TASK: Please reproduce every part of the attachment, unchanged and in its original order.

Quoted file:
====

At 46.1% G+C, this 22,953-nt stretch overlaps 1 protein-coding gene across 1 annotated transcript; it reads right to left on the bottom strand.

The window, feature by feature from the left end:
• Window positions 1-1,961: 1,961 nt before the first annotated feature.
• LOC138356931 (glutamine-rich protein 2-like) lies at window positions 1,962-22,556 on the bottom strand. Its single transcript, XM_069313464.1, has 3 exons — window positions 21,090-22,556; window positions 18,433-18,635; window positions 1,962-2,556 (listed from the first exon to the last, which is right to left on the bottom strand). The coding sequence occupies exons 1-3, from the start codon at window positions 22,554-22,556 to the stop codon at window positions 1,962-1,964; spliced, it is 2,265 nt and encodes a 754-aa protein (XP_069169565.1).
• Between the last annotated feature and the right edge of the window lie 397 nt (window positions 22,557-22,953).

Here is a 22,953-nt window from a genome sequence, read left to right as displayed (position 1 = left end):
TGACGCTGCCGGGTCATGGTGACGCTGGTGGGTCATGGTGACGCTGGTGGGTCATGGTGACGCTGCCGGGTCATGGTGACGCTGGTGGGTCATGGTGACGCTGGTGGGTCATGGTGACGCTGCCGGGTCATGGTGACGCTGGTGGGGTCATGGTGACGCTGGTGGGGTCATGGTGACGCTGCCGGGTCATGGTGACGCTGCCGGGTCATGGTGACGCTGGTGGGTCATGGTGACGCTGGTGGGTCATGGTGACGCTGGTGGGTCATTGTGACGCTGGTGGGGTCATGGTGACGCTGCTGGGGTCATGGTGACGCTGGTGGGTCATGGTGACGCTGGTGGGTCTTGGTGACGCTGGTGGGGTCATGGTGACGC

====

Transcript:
At 46.1% G+C, this 22,953-nt stretch overlaps 1 protein-coding gene across 1 annotated transcript; it reads right to left on the bottom strand.

The window, feature by feature from the left end:
• Window positions 1-1,961: 1,961 nt before the first annotated feature.
• LOC138356931 (glutamine-rich protein 2-like) lies at window positions 1,962-22,556 on the bottom strand. Its single transcript, XM_069313464.1, has 3 exons — window positions 21,090-22,556; window positions 18,433-18,635; window positions 1,962-2,556 (listed from the first exon to the last, which is right to left on the bottom strand). The coding sequence occupies exons 1-3, from the start codon at window positions 22,554-22,556 to the stop codon at window positions 1,962-1,964; spliced, it is 2,265 nt and encodes a 754-aa protein (XP_069169565.1).
• Between the last annotated feature and the right edge of the window lie 397 nt (window positions 22,557-22,953).

Here is a 22,953-nt window from a genome sequence, read left to right as displayed (position 1 = left end):
TGACGCTGCCGGGTCATGGTGACGCTGGTGGGTCATGGTGACGCTGGTGGGTCATGGTGACGCTGCCGGGTCATGGTGACGCTGGTGGGTCATGGTGACGCTGGTGGGTCATGGTGACGCTGCCGGGTCATGGTGACGCTGGTGGGGTCATGGTGACGCTGGTGGGGTCATGGTGACGCTGCCGGGTCATGGTGACGCTGCCGGGTCATGGTGACGCTGGTGGGTCATGGTGACGCTGGTGGGTCATGGTGACGCTGGTGGGTCATTGTGACGCTGGTGGGGTCATGGTGACGCTGCTGGGGTCATGGTGACGCTGGTGGGTCATGGTGACGCTGGTGGGTCTTGGTGACGCTGGTGGGGTCATGGTGACGC